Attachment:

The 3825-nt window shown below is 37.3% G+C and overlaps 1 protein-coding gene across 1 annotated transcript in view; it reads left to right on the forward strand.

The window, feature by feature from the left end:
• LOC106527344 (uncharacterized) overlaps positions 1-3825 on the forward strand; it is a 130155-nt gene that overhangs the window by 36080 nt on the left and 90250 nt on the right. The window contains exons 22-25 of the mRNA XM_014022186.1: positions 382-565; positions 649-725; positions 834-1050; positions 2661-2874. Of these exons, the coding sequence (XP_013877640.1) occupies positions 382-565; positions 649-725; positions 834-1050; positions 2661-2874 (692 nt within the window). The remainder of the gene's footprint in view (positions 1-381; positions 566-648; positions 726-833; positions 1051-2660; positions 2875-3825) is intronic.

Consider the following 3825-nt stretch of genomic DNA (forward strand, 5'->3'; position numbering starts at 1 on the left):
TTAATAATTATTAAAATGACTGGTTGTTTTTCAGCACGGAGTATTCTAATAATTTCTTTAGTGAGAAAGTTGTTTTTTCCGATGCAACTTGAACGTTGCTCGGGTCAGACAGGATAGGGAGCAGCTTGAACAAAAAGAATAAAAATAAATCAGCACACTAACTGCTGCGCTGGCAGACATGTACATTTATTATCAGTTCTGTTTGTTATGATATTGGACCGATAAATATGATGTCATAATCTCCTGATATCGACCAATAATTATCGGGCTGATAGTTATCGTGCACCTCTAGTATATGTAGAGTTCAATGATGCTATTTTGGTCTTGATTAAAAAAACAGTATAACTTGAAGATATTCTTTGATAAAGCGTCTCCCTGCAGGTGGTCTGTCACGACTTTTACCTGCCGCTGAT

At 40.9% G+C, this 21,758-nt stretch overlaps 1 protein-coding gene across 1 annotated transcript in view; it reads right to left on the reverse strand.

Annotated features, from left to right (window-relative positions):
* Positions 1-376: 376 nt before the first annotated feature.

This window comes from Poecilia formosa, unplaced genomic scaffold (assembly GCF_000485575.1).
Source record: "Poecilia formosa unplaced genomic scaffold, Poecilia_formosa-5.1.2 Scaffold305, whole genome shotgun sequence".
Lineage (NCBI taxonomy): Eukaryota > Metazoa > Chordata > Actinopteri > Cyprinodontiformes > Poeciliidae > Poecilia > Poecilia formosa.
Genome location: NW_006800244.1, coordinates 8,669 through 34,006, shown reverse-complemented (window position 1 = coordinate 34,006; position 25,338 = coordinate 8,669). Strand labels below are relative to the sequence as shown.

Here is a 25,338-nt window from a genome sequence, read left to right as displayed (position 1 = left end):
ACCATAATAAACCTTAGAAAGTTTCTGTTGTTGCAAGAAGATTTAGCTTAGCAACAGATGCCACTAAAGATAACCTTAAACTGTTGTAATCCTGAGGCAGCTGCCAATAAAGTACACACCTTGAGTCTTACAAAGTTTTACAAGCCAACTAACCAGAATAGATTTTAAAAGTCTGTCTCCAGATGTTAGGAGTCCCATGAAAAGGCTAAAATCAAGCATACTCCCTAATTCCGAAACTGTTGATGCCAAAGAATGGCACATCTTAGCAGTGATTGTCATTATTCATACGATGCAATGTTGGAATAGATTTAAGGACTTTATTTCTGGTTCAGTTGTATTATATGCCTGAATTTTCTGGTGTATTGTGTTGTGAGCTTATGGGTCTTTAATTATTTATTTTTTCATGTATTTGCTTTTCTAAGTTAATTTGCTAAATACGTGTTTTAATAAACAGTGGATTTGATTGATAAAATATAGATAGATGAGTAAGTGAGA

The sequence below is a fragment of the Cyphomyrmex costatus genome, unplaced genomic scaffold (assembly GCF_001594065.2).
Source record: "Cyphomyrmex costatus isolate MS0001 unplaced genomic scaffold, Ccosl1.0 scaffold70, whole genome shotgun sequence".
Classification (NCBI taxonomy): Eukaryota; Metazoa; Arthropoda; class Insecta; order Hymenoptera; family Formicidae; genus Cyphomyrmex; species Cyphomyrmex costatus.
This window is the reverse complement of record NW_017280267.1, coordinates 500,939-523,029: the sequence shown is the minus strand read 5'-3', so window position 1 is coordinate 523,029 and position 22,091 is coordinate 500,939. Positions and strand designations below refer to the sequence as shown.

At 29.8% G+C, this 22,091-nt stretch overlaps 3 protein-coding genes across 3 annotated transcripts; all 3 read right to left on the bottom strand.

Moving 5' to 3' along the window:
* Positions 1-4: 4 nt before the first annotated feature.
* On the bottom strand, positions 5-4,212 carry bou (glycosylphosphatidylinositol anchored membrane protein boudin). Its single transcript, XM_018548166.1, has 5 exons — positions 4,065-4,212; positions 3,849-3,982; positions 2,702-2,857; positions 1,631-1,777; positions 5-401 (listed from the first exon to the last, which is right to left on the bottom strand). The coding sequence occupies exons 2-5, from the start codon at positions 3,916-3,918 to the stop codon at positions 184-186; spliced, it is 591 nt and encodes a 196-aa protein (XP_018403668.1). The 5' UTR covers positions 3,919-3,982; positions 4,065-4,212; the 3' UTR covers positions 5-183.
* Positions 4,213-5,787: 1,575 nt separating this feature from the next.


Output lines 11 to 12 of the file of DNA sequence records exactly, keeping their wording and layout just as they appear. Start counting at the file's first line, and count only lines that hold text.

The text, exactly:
Lineage (NCBI taxonomy): Eukaryota > Metazoa > Chordata > Actinopteri > Cyprinodontiformes > Poeciliidae > Poecilia > Poecilia formosa.
Genome location: NW_006800244.1, coordinates 8,669 through 34,006, shown reverse-complemented (window position 1 = coordinate 34,006; position 25,338 = coordinate 8,669). Strand labels below are relative to the sequence as shown.